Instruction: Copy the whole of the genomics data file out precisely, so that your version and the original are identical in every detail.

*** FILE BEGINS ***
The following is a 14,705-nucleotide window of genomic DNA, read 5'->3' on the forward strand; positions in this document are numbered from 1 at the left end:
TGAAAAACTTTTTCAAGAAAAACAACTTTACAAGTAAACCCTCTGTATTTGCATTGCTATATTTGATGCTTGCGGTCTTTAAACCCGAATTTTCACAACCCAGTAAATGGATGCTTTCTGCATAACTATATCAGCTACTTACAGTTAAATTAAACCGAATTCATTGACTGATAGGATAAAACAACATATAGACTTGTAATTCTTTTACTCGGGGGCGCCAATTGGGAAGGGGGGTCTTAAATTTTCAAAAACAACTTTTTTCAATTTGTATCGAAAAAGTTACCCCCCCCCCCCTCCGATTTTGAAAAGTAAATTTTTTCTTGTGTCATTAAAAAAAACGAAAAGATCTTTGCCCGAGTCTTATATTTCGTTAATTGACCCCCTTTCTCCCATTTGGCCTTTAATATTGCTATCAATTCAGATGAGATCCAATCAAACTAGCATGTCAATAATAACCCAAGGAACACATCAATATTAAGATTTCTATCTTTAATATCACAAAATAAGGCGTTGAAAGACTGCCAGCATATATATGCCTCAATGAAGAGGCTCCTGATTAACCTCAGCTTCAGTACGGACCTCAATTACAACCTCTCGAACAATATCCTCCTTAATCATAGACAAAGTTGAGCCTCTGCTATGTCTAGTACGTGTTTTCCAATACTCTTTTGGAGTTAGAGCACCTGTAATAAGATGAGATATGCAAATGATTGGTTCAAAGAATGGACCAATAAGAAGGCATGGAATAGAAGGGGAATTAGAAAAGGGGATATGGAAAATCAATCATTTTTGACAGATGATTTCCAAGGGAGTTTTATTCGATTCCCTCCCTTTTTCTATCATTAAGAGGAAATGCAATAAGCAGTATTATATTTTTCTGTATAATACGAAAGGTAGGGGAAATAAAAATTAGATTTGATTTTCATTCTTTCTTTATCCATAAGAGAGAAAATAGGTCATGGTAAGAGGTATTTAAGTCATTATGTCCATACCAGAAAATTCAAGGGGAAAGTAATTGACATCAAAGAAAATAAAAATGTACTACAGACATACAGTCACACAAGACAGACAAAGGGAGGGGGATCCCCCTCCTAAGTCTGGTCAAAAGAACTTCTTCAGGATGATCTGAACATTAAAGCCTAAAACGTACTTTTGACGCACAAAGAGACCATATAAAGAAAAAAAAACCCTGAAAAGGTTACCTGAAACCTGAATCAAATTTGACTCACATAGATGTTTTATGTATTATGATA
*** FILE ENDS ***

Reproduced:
The following is a 14,705-nucleotide window of genomic DNA, read 5'->3' on the forward strand; positions in this document are numbered from 1 at the left end:
TGAAAAACTTTTTCAAGAAAAACAACTTTACAAGTAAACCCTCTGTATTTGCATTGCTATATTTGATGCTTGCGGTCTTTAAACCCGAATTTTCACAACCCAGTAAATGGATGCTTTCTGCATAACTATATCAGCTACTTACAGTTAAATTAAACCGAATTCATTGACTGATAGGATAAAACAACATATAGACTTGTAATTCTTTTACTCGGGGGCGCCAATTGGGAAGGGGGGTCTTAAATTTTCAAAAACAACTTTTTTCAATTTGTATCGAAAAAGTTACCCCCCCCCCCCTCCGATTTTGAAAAGTAAATTTTTTCTTGTGTCATTAAAAAAAACGAAAAGATCTTTGCCCGAGTCTTATATTTCGTTAATTGACCCCCTTTCTCCCATTTGGCCTTTAATATTGCTATCAATTCAGATGAGATCCAATCAAACTAGCATGTCAATAATAACCCAAGGAACACATCAATATTAAGATTTCTATCTTTAATATCACAAAATAAGGCGTTGAAAGACTGCCAGCATATATATGCCTCAATGAAGAGGCTCCTGATTAACCTCAGCTTCAGTACGGACCTCAATTACAACCTCTCGAACAATATCCTCCTTAATCATAGACAAAGTTGAGCCTCTGCTATGTCTAGTACGTGTTTTCCAATACTCTTTTGGAGTTAGAGCACCTGTAATAAGATGAGATATGCAAATGATTGGTTCAAAGAATGGACCAATAAGAAGGCATGGAATAGAAGGGGAATTAGAAAAGGGGATATGGAAAATCAATCATTTTTGACAGATGATTTCCAAGGGAGTTTTATTCGATTCCCTCCCTTTTTCTATCATTAAGAGGAAATGCAATAAGCAGTATTATATTTTTCTGTATAATACGAAAGGTAGGGGAAATAAAAATTAGATTTGATTTTCATTCTTTCTTTATCCATAAGAGAGAAAATAGGTCATGGTAAGAGGTATTTAAGTCATTATGTCCATACCAGAAAATTCAAGGGGAAAGTAATTGACATCAAAGAAAATAAAAATGTACTACAGACATACAGTCACACAAGACAGACAAAGGGAGGGGGATCCCCCTCCTAAGTCTGGTCAAAAGAACTTCTTCAGGATGATCTGAACATTAAAGCCTAAAACGTACTTTTGACGCACAAAGAGACCATATAAAGAAAAAAAAACCCTGAAAAGGTTACCTGAAACCTGAATCAAATTTGACTCACATAGATGTTTTATGTATTATGATA